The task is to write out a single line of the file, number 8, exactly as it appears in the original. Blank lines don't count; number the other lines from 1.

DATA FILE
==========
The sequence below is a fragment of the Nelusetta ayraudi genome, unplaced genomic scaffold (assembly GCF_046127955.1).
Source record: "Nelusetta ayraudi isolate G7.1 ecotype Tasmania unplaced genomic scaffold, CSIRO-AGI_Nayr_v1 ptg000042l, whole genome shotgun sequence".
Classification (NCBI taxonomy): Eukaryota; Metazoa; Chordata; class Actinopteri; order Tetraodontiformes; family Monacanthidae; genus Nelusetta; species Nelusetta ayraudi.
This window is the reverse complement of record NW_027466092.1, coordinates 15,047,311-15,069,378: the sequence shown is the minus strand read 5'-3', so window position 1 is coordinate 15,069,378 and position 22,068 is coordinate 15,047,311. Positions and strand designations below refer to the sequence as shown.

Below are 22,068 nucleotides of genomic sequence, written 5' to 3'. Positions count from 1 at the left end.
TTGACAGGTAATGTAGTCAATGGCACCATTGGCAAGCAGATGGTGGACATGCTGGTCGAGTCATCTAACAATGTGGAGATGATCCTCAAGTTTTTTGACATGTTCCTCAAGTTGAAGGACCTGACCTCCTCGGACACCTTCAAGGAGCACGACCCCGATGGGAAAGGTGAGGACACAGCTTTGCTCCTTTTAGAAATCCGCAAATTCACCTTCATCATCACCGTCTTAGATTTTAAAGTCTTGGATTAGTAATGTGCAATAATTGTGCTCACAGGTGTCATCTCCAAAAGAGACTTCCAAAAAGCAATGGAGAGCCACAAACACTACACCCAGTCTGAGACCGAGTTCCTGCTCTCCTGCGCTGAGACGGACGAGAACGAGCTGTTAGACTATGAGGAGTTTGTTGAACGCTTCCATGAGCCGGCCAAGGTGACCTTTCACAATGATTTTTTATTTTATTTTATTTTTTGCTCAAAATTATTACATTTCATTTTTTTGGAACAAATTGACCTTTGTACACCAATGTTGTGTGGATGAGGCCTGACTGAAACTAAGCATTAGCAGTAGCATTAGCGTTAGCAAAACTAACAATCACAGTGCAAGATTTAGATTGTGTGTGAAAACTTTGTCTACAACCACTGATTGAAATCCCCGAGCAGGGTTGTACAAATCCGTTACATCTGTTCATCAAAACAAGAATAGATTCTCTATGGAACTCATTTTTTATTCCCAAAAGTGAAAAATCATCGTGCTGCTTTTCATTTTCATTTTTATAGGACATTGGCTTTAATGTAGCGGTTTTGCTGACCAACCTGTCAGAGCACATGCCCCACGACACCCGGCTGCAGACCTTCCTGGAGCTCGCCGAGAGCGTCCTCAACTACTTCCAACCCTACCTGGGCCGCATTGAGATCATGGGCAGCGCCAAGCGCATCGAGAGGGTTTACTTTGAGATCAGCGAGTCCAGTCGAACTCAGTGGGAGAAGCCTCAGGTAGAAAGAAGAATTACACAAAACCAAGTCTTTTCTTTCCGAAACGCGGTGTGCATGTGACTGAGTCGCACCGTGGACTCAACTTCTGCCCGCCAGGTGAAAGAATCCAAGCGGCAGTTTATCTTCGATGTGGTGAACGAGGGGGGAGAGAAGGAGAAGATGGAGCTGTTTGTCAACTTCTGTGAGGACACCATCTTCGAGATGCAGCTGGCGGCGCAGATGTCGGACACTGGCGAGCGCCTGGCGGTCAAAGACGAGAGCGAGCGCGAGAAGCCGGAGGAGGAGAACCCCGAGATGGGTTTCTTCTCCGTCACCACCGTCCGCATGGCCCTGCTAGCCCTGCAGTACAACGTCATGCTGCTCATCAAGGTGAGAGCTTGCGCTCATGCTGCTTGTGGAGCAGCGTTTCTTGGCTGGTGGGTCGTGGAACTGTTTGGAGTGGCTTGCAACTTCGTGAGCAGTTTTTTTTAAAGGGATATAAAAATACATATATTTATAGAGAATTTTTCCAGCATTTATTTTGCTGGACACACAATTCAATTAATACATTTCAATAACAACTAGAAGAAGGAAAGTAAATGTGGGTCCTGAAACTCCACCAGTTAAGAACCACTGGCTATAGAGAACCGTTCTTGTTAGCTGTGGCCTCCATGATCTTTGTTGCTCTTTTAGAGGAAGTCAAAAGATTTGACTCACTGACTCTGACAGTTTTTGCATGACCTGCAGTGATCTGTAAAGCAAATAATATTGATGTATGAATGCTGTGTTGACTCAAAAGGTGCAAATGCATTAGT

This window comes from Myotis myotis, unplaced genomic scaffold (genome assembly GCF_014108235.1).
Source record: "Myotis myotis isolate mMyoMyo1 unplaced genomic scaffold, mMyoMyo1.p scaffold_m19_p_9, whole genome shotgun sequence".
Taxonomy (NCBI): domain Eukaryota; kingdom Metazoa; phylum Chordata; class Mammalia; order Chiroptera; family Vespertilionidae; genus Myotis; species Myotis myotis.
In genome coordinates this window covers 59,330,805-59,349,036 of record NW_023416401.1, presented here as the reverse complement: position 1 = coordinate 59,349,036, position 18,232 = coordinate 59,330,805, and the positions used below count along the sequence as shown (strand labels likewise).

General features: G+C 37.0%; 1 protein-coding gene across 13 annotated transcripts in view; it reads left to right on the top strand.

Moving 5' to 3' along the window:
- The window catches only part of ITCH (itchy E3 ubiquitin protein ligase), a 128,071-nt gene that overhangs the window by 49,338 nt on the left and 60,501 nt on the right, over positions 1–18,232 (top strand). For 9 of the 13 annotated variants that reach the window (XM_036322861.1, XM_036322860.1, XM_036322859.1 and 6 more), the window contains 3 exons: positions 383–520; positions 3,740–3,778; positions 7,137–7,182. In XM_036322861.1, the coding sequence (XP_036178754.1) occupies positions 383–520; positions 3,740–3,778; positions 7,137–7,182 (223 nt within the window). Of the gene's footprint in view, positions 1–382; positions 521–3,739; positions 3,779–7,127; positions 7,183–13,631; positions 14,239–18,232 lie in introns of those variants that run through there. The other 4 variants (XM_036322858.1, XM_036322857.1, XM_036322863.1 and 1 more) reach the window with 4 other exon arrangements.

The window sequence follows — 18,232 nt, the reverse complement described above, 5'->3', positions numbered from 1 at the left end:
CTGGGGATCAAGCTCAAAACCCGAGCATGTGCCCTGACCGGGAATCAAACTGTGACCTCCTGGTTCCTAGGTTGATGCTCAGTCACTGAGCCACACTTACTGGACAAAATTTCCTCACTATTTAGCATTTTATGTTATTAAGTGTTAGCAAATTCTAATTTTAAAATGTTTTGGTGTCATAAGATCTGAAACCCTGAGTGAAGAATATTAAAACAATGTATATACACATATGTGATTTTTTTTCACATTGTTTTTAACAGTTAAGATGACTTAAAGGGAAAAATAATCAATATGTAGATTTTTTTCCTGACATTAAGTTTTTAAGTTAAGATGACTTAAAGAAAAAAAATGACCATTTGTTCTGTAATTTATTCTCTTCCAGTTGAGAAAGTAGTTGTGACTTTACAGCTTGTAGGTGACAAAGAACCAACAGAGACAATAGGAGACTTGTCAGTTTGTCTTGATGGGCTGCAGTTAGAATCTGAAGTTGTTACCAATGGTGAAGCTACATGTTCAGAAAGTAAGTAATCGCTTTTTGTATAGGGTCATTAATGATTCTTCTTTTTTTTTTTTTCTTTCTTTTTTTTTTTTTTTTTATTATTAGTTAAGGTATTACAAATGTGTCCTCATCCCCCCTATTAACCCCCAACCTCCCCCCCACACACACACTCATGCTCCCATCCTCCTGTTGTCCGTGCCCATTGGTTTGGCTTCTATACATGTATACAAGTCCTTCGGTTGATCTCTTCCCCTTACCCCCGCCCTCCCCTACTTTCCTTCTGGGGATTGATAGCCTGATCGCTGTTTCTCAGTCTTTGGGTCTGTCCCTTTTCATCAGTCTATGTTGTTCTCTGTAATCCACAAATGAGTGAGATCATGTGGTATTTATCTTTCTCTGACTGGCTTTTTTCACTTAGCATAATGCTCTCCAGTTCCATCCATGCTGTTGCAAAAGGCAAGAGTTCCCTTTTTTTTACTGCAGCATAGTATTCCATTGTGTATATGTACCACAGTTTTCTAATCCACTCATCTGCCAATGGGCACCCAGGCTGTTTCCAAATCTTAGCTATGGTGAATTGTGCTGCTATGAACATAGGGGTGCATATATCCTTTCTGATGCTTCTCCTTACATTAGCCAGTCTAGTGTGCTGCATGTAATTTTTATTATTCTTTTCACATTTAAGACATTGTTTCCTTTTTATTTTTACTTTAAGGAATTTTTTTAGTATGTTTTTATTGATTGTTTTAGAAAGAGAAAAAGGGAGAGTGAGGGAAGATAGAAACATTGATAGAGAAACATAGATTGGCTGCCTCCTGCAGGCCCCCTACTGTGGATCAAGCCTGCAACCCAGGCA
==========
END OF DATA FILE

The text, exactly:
Source record: "Myotis myotis isolate mMyoMyo1 unplaced genomic scaffold, mMyoMyo1.p scaffold_m19_p_9, whole genome shotgun sequence".